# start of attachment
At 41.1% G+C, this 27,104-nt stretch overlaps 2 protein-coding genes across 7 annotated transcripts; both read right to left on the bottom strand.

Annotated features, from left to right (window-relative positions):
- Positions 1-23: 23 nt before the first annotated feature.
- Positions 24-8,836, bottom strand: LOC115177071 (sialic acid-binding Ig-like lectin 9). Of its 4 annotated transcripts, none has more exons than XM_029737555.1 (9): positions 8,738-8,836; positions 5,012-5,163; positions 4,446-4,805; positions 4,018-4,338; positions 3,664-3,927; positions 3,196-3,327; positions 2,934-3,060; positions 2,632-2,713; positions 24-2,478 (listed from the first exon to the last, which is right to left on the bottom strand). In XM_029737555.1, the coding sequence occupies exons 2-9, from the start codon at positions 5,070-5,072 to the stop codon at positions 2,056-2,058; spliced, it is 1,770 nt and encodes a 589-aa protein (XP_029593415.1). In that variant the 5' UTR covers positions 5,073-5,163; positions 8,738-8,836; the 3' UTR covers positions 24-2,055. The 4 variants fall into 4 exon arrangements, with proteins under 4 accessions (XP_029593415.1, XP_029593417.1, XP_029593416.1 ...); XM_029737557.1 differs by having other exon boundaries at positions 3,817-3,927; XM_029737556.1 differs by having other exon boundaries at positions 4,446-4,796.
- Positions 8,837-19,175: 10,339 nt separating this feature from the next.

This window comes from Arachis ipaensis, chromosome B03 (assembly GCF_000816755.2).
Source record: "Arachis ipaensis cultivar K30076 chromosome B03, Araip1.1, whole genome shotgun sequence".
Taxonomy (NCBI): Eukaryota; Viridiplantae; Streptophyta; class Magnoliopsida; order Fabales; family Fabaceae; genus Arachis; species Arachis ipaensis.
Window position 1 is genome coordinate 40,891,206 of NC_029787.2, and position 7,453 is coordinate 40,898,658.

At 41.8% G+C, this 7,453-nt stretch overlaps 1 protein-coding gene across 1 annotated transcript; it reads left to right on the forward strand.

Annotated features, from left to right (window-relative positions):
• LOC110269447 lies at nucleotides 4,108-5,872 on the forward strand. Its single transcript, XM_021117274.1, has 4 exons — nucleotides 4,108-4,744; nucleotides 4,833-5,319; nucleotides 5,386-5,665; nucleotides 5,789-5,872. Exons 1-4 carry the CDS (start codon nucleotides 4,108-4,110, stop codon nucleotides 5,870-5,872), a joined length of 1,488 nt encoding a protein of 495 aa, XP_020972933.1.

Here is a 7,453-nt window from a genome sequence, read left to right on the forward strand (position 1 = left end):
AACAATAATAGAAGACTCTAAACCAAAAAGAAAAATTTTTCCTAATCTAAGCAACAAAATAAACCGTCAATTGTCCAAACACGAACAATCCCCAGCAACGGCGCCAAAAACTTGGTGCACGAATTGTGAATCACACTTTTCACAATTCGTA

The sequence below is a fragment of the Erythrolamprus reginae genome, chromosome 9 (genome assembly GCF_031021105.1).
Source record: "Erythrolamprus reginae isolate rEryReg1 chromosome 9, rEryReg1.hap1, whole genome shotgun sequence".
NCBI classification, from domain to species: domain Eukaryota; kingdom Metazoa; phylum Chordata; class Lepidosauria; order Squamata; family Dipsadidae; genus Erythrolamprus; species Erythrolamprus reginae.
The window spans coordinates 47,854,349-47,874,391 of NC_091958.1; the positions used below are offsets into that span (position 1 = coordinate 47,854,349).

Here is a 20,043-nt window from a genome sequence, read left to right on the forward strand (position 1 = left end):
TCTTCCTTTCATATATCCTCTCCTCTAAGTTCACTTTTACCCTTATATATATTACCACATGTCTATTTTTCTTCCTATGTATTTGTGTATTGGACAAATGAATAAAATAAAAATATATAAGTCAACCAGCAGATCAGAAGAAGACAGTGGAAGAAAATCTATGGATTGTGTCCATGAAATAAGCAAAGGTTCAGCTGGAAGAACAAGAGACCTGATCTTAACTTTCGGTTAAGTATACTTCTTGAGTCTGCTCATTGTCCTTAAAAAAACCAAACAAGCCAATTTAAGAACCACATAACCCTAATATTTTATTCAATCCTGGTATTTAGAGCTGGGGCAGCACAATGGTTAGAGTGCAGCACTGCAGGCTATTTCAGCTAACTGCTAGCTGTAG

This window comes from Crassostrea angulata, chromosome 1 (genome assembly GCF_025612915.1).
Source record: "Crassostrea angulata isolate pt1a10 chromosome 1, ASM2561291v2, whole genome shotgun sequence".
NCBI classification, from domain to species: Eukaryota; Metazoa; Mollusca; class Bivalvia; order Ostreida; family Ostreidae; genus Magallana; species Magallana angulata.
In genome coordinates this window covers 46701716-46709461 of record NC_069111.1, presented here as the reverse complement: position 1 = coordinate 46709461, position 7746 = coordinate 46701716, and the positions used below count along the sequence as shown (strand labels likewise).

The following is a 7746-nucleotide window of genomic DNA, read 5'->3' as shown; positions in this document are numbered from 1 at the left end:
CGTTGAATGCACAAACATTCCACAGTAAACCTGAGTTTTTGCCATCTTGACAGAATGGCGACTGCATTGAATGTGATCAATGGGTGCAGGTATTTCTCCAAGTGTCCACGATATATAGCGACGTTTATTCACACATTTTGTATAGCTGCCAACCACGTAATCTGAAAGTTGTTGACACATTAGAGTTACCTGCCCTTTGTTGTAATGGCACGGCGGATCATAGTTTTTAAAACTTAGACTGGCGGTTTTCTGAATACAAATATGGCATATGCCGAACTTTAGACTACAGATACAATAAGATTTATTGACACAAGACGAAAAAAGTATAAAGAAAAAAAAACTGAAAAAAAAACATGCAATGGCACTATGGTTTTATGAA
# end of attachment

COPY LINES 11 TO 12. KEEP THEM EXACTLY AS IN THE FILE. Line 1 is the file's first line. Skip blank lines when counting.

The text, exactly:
Annotated features, from left to right (window-relative positions):
• LOC110269447 lies at nucleotides 4,108-5,872 on the forward strand. Its single transcript, XM_021117274.1, has 4 exons — nucleotides 4,108-4,744; nucleotides 4,833-5,319; nucleotides 5,386-5,665; nucleotides 5,789-5,872. Exons 1-4 carry the CDS (start codon nucleotides 4,108-4,110, stop codon nucleotides 5,870-5,872), a joined length of 1,488 nt encoding a protein of 495 aa, XP_020972933.1.